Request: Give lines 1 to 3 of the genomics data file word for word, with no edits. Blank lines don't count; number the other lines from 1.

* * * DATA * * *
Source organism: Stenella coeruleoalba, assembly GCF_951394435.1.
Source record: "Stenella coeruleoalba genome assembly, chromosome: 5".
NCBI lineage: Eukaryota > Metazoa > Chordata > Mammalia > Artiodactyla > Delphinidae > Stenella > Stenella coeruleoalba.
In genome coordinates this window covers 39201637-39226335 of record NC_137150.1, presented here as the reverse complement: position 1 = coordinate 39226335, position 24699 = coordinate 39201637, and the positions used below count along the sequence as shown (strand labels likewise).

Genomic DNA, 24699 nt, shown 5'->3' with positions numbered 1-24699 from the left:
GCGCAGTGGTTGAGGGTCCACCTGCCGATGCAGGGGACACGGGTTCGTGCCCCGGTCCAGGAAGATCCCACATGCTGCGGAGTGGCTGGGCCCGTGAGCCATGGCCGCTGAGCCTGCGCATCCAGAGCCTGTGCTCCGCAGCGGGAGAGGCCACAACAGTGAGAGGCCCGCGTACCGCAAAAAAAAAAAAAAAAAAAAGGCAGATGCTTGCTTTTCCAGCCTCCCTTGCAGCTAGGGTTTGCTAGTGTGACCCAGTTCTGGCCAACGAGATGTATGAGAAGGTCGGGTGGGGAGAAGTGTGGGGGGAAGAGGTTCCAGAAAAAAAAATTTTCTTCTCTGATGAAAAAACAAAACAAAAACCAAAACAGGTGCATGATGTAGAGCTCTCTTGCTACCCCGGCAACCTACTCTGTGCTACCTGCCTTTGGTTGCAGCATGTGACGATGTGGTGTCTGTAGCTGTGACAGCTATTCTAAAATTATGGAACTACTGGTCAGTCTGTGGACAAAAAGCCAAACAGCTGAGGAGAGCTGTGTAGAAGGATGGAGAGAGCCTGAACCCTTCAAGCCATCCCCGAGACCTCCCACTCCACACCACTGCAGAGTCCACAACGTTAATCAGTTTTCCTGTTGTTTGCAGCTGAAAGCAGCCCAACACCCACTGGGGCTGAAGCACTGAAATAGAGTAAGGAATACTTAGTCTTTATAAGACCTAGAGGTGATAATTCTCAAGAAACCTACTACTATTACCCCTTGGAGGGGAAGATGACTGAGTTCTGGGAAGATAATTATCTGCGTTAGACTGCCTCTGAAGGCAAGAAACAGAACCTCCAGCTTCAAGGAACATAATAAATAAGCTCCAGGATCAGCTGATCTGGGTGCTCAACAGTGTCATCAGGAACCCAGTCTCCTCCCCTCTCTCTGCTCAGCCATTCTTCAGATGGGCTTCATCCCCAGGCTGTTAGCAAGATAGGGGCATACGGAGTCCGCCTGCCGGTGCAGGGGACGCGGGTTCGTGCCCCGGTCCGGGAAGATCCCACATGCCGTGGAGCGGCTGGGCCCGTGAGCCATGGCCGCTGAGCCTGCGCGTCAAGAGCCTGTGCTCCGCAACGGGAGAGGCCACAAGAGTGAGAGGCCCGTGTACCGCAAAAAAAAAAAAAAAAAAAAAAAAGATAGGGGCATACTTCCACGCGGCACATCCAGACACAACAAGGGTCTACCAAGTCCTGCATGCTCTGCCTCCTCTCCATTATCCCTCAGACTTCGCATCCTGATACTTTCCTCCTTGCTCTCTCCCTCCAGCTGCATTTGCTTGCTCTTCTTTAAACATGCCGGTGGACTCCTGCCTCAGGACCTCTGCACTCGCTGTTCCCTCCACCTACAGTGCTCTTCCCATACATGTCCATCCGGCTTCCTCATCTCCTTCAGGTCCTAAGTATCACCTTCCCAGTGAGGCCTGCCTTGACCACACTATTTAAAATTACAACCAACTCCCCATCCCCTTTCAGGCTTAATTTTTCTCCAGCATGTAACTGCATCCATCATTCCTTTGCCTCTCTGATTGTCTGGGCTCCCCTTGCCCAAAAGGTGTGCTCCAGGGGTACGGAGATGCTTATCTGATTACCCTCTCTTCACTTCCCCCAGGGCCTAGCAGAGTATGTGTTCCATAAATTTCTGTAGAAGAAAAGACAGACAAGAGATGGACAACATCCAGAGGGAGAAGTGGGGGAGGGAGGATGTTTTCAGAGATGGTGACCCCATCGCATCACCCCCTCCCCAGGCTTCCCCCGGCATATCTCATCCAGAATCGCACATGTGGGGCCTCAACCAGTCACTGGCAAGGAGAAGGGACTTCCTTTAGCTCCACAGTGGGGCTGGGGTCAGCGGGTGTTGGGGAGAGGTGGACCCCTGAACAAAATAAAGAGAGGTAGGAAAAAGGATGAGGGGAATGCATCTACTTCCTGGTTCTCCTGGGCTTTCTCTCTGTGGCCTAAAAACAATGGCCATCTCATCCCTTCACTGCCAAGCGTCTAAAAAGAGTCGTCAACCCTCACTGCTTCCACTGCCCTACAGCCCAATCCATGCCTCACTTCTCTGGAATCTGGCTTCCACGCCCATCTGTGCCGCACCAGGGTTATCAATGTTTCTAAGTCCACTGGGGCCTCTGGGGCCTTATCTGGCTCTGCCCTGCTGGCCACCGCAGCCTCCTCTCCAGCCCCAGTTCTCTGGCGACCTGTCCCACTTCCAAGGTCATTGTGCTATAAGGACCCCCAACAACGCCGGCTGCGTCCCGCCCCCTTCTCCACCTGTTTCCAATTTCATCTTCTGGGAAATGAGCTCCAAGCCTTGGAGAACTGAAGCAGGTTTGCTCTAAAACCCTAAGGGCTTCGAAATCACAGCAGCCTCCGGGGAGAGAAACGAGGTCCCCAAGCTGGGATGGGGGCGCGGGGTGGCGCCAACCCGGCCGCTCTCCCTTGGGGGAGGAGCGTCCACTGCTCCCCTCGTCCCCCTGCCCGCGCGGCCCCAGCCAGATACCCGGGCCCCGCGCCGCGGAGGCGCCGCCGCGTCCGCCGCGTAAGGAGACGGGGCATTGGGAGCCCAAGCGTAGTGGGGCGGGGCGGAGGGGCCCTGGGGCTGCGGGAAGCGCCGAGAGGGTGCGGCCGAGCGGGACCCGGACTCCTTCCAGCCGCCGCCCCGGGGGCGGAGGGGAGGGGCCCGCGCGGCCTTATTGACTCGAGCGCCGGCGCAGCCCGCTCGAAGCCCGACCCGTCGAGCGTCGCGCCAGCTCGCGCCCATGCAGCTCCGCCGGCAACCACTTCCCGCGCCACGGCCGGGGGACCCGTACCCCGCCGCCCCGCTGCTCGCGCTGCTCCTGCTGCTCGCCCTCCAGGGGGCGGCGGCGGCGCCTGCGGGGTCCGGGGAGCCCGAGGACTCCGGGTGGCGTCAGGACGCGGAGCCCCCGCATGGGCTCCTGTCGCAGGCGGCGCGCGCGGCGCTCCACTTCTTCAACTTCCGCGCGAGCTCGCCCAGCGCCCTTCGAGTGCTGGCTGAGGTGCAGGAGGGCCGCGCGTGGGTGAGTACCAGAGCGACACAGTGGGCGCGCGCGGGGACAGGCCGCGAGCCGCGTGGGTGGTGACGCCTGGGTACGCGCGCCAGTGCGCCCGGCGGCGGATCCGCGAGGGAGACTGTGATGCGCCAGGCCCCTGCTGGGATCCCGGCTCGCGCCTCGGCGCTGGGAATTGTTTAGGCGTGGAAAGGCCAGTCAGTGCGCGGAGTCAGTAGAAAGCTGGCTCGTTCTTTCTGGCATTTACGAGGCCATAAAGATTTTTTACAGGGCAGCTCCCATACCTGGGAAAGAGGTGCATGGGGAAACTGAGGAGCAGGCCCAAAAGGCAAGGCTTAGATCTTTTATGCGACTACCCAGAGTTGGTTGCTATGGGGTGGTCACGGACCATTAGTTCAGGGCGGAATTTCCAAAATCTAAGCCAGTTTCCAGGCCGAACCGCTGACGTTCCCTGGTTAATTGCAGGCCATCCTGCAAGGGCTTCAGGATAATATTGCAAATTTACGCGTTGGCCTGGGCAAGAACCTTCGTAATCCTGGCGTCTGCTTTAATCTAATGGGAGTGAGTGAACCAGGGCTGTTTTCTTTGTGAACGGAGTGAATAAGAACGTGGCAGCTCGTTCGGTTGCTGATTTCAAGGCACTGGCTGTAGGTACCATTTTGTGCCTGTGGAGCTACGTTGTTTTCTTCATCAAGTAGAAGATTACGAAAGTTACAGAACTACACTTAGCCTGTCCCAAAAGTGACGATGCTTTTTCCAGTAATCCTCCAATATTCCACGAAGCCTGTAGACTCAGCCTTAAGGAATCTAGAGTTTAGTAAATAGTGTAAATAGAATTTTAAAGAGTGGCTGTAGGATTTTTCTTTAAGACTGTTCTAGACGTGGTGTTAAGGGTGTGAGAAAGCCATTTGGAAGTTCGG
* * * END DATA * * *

Source organism: Stenella coeruleoalba, assembly GCF_951394435.1.
Source record: "Stenella coeruleoalba genome assembly, chromosome: 5".
NCBI lineage: Eukaryota > Metazoa > Chordata > Mammalia > Artiodactyla > Delphinidae > Stenella > Stenella coeruleoalba.